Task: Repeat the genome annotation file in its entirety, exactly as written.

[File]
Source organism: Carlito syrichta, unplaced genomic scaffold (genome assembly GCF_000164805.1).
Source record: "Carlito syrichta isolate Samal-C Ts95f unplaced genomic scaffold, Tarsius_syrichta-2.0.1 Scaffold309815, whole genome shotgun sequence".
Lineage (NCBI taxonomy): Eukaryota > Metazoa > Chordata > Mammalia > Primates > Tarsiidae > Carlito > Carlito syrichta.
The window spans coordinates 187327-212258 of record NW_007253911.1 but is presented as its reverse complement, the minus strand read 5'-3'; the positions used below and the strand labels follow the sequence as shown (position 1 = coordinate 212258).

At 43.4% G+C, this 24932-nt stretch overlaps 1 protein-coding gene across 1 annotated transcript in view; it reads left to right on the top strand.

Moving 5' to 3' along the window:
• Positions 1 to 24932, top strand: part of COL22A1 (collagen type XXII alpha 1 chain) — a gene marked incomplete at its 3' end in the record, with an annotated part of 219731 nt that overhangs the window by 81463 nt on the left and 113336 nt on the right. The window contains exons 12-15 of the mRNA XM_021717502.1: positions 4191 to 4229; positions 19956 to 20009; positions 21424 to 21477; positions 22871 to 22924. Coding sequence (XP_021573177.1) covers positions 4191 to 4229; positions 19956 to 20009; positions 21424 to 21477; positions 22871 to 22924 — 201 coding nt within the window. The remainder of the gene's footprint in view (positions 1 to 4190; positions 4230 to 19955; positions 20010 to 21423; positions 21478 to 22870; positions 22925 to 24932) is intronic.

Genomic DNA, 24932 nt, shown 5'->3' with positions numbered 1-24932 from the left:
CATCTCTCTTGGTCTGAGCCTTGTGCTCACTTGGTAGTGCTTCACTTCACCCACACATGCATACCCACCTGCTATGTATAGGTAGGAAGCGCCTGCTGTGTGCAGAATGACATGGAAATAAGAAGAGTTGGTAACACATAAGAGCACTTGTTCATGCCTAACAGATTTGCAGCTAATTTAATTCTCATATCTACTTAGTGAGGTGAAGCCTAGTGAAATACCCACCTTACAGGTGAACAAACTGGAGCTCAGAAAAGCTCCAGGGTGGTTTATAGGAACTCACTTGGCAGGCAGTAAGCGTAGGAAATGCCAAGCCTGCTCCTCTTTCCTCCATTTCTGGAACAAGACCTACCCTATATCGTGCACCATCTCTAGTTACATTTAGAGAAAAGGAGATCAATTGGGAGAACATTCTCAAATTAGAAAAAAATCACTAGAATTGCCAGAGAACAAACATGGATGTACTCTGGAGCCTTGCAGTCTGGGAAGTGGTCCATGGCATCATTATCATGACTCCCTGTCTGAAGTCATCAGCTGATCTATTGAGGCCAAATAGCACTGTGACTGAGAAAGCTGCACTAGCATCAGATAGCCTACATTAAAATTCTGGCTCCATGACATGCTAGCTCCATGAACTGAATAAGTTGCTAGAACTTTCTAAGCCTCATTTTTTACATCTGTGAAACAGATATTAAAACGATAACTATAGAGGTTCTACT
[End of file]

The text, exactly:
Source organism: Carlito syrichta, unplaced genomic scaffold (genome assembly GCF_000164805.1).
Source record: "Carlito syrichta isolate Samal-C Ts95f unplaced genomic scaffold, Tarsius_syrichta-2.0.1 Scaffold309815, whole genome shotgun sequence".
Lineage (NCBI taxonomy): Eukaryota > Metazoa > Chordata > Mammalia > Primates > Tarsiidae > Carlito > Carlito syrichta.
The window spans coordinates 187327-212258 of record NW_007253911.1 but is presented as its reverse complement, the minus strand read 5'-3'; the positions used below and the strand labels follow the sequence as shown (position 1 = coordinate 212258).

At 43.4% G+C, this 24932-nt stretch overlaps 1 protein-coding gene across 1 annotated transcript in view; it reads left to right on the top strand.

Moving 5' to 3' along the window:
• Positions 1 to 24932, top strand: part of COL22A1 (collagen type XXII alpha 1 chain) — a gene marked incomplete at its 3' end in the record, with an annotated part of 219731 nt that overhangs the window by 81463 nt on the left and 113336 nt on the right. The window contains exons 12-15 of the mRNA XM_021717502.1: positions 4191 to 4229; positions 19956 to 20009; positions 21424 to 21477; positions 22871 to 22924. Coding sequence (XP_021573177.1) covers positions 4191 to 4229; positions 19956 to 20009; positions 21424 to 21477; positions 22871 to 22924 — 201 coding nt within the window. The remainder of the gene's footprint in view (positions 1 to 4190; positions 4230 to 19955; positions 20010 to 21423; positions 21478 to 22870; positions 22925 to 24932) is intronic.

Genomic DNA, 24932 nt, shown 5'->3' with positions numbered 1-24932 from the left:
CATCTCTCTTGGTCTGAGCCTTGTGCTCACTTGGTAGTGCTTCACTTCACCCACACATGCATACCCACCTGCTATGTATAGGTAGGAAGCGCCTGCTGTGTGCAGAATGACATGGAAATAAGAAGAGTTGGTAACACATAAGAGCACTTGTTCATGCCTAACAGATTTGCAGCTAATTTAATTCTCATATCTACTTAGTGAGGTGAAGCCTAGTGAAATACCCACCTTACAGGTGAACAAACTGGAGCTCAGAAAAGCTCCAGGGTGGTTTATAGGAACTCACTTGGCAGGCAGTAAGCGTAGGAAATGCCAAGCCTGCTCCTCTTTCCTCCATTTCTGGAACAAGACCTACCCTATATCGTGCACCATCTCTAGTTACATTTAGAGAAAAGGAGATCAATTGGGAGAACATTCTCAAATTAGAAAAAAATCACTAGAATTGCCAGAGAACAAACATGGATGTACTCTGGAGCCTTGCAGTCTGGGAAGTGGTCCATGGCATCATTATCATGACTCCCTGTCTGAAGTCATCAGCTGATCTATTGAGGCCAAATAGCACTGTGACTGAGAAAGCTGCACTAGCATCAGATAGCCTACATTAAAATTCTGGCTCCATGACATGCTAGCTCCATGAACTGAATAAGTTGCTAGAACTTTCTAAGCCTCATTTTTTACATCTGTGAAACAGATATTAAAACGATAACTATAGAGGTTCTACT